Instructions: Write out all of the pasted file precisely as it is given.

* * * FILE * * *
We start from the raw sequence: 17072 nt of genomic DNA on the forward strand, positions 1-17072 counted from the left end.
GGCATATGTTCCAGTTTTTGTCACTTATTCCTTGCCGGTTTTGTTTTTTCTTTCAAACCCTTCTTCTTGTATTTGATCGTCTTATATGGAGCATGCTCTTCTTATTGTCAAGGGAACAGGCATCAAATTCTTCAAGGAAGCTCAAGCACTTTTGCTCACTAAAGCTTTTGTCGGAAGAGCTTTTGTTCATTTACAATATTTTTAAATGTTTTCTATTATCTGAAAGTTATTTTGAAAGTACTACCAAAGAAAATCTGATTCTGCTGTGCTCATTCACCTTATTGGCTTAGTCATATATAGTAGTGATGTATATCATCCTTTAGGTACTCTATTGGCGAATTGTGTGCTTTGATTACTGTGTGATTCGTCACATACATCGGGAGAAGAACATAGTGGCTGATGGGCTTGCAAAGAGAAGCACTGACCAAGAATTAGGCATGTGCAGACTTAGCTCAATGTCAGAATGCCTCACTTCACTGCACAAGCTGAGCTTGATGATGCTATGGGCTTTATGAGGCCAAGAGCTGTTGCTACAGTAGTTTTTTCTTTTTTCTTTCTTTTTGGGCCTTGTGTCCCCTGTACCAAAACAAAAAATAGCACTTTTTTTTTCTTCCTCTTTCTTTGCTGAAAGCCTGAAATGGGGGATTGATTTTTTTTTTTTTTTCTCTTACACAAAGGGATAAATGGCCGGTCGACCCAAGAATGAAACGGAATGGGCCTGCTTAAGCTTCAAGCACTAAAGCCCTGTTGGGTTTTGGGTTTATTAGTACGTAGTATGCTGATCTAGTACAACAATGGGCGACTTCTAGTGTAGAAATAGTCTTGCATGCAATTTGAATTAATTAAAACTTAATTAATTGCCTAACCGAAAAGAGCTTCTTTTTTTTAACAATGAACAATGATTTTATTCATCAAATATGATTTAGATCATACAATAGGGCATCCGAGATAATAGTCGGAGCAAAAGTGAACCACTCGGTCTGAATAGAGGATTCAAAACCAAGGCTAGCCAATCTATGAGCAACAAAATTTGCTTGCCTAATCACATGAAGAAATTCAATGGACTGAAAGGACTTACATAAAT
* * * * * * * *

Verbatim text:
We start from the raw sequence: 17072 nt of genomic DNA on the forward strand, positions 1-17072 counted from the left end.
GGCATATGTTCCAGTTTTTGTCACTTATTCCTTGCCGGTTTTGTTTTTTCTTTCAAACCCTTCTTCTTGTATTTGATCGTCTTATATGGAGCATGCTCTTCTTATTGTCAAGGGAACAGGCATCAAATTCTTCAAGGAAGCTCAAGCACTTTTGCTCACTAAAGCTTTTGTCGGAAGAGCTTTTGTTCATTTACAATATTTTTAAATGTTTTCTATTATCTGAAAGTTATTTTGAAAGTACTACCAAAGAAAATCTGATTCTGCTGTGCTCATTCACCTTATTGGCTTAGTCATATATAGTAGTGATGTATATCATCCTTTAGGTACTCTATTGGCGAATTGTGTGCTTTGATTACTGTGTGATTCGTCACATACATCGGGAGAAGAACATAGTGGCTGATGGGCTTGCAAAGAGAAGCACTGACCAAGAATTAGGCATGTGCAGACTTAGCTCAATGTCAGAATGCCTCACTTCACTGCACAAGCTGAGCTTGATGATGCTATGGGCTTTATGAGGCCAAGAGCTGTTGCTACAGTAGTTTTTTCTTTTTTCTTTCTTTTTGGGCCTTGTGTCCCCTGTACCAAAACAAAAAATAGCACTTTTTTTTTCTTCCTCTTTCTTTGCTGAAAGCCTGAAATGGGGGATTGATTTTTTTTTTTTTTTCTCTTACACAAAGGGATAAATGGCCGGTCGACCCAAGAATGAAACGGAATGGGCCTGCTTAAGCTTCAAGCACTAAAGCCCTGTTGGGTTTTGGGTTTATTAGTACGTAGTATGCTGATCTAGTACAACAATGGGCGACTTCTAGTGTAGAAATAGTCTTGCATGCAATTTGAATTAATTAAAACTTAATTAATTGCCTAACCGAAAAGAGCTTCTTTTTTTTAACAATGAACAATGATTTTATTCATCAAATATGATTTAGATCATACAATAGGGCATCCGAGATAATAGTCGGAGCAAAAGTGAACCACTCGGTCTGAATAGAGGATTCAAAACCAAGGCTAGCCAATCTATGAGCAACAAAATTTGCTTGCCTAATCACATGAAGAAATTCAATGGACTGAAAGGACTTACATAAAT